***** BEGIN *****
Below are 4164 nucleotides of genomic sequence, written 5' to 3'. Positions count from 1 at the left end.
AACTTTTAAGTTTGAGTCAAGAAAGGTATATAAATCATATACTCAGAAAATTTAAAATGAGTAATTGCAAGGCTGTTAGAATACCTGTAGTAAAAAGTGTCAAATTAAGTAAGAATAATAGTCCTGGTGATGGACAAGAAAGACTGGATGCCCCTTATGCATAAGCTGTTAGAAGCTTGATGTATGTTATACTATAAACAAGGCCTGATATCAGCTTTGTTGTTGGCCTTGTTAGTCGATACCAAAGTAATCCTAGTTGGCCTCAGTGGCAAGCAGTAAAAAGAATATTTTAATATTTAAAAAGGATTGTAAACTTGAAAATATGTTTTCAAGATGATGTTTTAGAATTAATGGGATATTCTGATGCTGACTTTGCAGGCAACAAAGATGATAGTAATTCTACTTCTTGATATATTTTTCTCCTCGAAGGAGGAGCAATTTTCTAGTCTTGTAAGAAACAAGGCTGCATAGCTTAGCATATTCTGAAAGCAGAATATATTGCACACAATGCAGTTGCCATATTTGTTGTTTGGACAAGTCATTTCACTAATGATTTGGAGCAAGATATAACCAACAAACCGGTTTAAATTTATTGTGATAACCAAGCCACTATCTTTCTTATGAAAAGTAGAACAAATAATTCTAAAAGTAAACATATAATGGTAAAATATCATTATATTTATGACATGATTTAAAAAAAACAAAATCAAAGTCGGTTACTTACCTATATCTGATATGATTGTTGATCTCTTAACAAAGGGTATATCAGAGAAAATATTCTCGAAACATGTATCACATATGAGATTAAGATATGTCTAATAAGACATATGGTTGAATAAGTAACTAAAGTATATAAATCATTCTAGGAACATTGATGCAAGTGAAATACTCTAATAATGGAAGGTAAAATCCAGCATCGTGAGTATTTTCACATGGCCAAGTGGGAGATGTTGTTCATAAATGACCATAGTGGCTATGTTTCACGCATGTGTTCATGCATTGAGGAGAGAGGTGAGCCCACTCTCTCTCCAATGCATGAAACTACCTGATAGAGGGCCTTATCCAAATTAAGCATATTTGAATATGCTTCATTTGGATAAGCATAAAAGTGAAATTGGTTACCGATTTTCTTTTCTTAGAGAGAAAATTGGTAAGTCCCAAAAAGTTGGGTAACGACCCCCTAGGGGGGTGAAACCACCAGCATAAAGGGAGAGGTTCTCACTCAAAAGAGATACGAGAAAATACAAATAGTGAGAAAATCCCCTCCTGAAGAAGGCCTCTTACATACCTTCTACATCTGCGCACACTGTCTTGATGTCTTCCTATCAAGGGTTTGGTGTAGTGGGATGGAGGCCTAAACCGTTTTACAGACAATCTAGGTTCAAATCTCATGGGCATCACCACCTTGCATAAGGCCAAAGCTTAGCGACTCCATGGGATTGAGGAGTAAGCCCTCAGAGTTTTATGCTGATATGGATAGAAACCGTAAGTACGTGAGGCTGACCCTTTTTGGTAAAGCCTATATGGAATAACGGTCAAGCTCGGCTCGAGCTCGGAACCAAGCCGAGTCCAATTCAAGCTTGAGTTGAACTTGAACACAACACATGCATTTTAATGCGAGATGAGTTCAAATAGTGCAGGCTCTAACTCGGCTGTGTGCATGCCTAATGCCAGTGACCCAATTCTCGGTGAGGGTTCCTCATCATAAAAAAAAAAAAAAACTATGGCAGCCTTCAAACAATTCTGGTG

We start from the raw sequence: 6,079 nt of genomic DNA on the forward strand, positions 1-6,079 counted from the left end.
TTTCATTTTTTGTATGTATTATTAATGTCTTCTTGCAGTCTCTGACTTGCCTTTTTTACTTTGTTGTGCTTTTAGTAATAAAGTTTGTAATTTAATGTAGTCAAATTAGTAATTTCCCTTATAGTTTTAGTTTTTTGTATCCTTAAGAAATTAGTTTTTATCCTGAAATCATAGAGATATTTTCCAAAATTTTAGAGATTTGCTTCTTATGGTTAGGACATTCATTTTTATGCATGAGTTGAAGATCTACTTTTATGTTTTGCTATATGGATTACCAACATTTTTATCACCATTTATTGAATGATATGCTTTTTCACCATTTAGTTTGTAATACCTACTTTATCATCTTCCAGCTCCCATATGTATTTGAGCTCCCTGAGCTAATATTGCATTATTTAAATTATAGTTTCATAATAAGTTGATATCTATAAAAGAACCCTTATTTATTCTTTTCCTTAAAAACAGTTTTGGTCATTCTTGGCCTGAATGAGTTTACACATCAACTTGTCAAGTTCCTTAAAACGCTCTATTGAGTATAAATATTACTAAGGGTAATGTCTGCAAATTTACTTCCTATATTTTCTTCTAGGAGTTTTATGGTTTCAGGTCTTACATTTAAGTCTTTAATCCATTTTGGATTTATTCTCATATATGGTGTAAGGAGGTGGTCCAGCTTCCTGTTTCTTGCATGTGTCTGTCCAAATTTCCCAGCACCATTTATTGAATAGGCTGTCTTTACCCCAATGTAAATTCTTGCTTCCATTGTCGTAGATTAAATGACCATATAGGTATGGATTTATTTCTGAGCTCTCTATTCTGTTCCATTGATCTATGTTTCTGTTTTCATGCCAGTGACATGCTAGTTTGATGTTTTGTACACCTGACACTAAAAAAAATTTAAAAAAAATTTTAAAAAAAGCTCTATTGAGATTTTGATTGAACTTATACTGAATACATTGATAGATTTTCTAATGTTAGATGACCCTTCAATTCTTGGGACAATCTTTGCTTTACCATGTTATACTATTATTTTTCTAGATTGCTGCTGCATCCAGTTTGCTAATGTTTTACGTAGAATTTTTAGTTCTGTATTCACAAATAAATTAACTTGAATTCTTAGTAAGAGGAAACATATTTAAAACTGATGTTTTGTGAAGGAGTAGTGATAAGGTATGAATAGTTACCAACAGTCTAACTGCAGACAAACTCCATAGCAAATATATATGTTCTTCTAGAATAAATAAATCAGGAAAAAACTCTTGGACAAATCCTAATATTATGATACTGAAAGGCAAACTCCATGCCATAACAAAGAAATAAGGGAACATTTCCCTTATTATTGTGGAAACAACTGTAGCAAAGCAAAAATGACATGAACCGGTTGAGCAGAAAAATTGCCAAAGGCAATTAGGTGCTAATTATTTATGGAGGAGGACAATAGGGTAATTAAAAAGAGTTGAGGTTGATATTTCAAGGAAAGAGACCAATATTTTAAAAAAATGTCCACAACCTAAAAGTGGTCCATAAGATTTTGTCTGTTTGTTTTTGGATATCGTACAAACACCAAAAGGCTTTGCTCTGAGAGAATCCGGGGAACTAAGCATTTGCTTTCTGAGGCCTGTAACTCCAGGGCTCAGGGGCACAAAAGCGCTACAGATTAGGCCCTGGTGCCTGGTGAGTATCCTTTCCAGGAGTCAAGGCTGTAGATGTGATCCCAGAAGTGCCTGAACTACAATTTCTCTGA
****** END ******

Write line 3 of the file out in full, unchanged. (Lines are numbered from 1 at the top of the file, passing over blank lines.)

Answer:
We start from the raw sequence: 6,079 nt of genomic DNA on the forward strand, positions 1-6,079 counted from the left end.